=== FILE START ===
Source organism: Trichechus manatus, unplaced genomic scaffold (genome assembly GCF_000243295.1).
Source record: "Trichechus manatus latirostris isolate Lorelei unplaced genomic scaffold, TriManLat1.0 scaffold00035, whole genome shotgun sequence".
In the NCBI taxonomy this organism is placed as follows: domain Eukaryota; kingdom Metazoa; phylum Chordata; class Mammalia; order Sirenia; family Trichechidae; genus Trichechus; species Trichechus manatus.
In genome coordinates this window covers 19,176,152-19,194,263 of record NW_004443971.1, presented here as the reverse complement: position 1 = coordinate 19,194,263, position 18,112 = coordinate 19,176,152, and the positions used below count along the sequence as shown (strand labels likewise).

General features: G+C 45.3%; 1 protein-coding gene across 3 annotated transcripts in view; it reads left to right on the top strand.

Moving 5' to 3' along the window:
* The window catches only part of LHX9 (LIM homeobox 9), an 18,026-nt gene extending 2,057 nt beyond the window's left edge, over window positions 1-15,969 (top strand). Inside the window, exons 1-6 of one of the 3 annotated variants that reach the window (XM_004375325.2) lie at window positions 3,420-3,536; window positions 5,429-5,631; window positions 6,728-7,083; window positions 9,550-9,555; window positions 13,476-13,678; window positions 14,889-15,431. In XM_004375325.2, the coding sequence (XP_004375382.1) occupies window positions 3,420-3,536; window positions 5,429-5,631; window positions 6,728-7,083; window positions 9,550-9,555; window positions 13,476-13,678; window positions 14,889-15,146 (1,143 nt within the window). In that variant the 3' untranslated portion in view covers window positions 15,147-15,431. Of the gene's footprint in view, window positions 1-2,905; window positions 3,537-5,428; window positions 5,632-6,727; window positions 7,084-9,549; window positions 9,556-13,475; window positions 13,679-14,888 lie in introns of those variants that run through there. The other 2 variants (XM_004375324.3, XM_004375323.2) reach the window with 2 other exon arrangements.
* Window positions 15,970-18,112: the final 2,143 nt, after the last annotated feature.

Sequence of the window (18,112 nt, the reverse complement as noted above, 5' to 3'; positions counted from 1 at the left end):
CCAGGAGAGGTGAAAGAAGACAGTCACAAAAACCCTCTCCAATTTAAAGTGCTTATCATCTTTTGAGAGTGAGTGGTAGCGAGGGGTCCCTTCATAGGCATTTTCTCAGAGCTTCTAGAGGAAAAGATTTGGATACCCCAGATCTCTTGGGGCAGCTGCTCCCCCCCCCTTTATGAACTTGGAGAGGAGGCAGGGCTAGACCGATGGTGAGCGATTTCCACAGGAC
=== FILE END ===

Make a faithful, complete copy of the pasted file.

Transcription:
Source organism: Trichechus manatus, unplaced genomic scaffold (genome assembly GCF_000243295.1).
Source record: "Trichechus manatus latirostris isolate Lorelei unplaced genomic scaffold, TriManLat1.0 scaffold00035, whole genome shotgun sequence".
In the NCBI taxonomy this organism is placed as follows: domain Eukaryota; kingdom Metazoa; phylum Chordata; class Mammalia; order Sirenia; family Trichechidae; genus Trichechus; species Trichechus manatus.
In genome coordinates this window covers 19,176,152-19,194,263 of record NW_004443971.1, presented here as the reverse complement: position 1 = coordinate 19,194,263, position 18,112 = coordinate 19,176,152, and the positions used below count along the sequence as shown (strand labels likewise).

General features: G+C 45.3%; 1 protein-coding gene across 3 annotated transcripts in view; it reads left to right on the top strand.

Moving 5' to 3' along the window:
* The window catches only part of LHX9 (LIM homeobox 9), an 18,026-nt gene extending 2,057 nt beyond the window's left edge, over window positions 1-15,969 (top strand). Inside the window, exons 1-6 of one of the 3 annotated variants that reach the window (XM_004375325.2) lie at window positions 3,420-3,536; window positions 5,429-5,631; window positions 6,728-7,083; window positions 9,550-9,555; window positions 13,476-13,678; window positions 14,889-15,431. In XM_004375325.2, the coding sequence (XP_004375382.1) occupies window positions 3,420-3,536; window positions 5,429-5,631; window positions 6,728-7,083; window positions 9,550-9,555; window positions 13,476-13,678; window positions 14,889-15,146 (1,143 nt within the window). In that variant the 3' untranslated portion in view covers window positions 15,147-15,431. Of the gene's footprint in view, window positions 1-2,905; window positions 3,537-5,428; window positions 5,632-6,727; window positions 7,084-9,549; window positions 9,556-13,475; window positions 13,679-14,888 lie in introns of those variants that run through there. The other 2 variants (XM_004375324.3, XM_004375323.2) reach the window with 2 other exon arrangements.
* Window positions 15,970-18,112: the final 2,143 nt, after the last annotated feature.

Sequence of the window (18,112 nt, the reverse complement as noted above, 5' to 3'; positions counted from 1 at the left end):
CCAGGAGAGGTGAAAGAAGACAGTCACAAAAACCCTCTCCAATTTAAAGTGCTTATCATCTTTTGAGAGTGAGTGGTAGCGAGGGGTCCCTTCATAGGCATTTTCTCAGAGCTTCTAGAGGAAAAGATTTGGATACCCCAGATCTCTTGGGGCAGCTGCTCCCCCCCCCTTTATGAACTTGGAGAGGAGGCAGGGCTAGACCGATGGTGAGCGATTTCCACAGGAC